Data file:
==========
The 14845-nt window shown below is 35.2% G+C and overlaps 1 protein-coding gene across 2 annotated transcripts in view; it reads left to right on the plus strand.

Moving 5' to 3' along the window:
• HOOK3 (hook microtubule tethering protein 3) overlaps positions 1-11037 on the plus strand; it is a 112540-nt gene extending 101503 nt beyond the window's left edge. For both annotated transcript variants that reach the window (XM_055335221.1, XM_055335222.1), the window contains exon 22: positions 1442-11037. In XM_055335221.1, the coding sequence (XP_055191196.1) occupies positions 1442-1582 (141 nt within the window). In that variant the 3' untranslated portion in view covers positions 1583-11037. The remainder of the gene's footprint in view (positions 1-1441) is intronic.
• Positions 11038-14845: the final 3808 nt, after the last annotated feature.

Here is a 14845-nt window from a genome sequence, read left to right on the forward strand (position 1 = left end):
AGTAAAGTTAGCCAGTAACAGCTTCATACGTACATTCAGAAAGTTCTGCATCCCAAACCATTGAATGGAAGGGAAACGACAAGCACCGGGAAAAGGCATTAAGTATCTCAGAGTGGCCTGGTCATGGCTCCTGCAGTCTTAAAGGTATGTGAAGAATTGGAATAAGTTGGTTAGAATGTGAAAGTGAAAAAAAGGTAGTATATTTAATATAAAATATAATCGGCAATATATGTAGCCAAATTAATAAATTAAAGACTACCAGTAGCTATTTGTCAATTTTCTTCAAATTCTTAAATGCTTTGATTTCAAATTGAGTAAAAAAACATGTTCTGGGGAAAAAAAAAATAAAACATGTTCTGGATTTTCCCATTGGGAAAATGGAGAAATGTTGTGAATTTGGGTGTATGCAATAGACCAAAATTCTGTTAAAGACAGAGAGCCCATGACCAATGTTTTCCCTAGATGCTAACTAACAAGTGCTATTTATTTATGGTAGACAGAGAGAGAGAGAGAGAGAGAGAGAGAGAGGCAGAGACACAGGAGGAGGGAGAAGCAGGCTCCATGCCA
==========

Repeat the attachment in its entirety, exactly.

The 14845-nt window shown below is 35.2% G+C and overlaps 1 protein-coding gene across 2 annotated transcripts in view; it reads left to right on the plus strand.

Moving 5' to 3' along the window:
• HOOK3 (hook microtubule tethering protein 3) overlaps positions 1-11037 on the plus strand; it is a 112540-nt gene extending 101503 nt beyond the window's left edge. For both annotated transcript variants that reach the window (XM_055335221.1, XM_055335222.1), the window contains exon 22: positions 1442-11037. In XM_055335221.1, the coding sequence (XP_055191196.1) occupies positions 1442-1582 (141 nt within the window). In that variant the 3' untranslated portion in view covers positions 1583-11037. The remainder of the gene's footprint in view (positions 1-1441) is intronic.
• Positions 11038-14845: the final 3808 nt, after the last annotated feature.

Here is a 14845-nt window from a genome sequence, read left to right on the forward strand (position 1 = left end):
AGTAAAGTTAGCCAGTAACAGCTTCATACGTACATTCAGAAAGTTCTGCATCCCAAACCATTGAATGGAAGGGAAACGACAAGCACCGGGAAAAGGCATTAAGTATCTCAGAGTGGCCTGGTCATGGCTCCTGCAGTCTTAAAGGTATGTGAAGAATTGGAATAAGTTGGTTAGAATGTGAAAGTGAAAAAAAGGTAGTATATTTAATATAAAATATAATCGGCAATATATGTAGCCAAATTAATAAATTAAAGACTACCAGTAGCTATTTGTCAATTTTCTTCAAATTCTTAAATGCTTTGATTTCAAATTGAGTAAAAAAACATGTTCTGGGGAAAAAAAAAATAAAACATGTTCTGGATTTTCCCATTGGGAAAATGGAGAAATGTTGTGAATTTGGGTGTATGCAATAGACCAAAATTCTGTTAAAGACAGAGAGCCCATGACCAATGTTTTCCCTAGATGCTAACTAACAAGTGCTATTTATTTATGGTAGACAGAGAGAGAGAGAGAGAGAGAGAGAGAGAGGCAGAGACACAGGAGGAGGGAGAAGCAGGCTCCATGCCA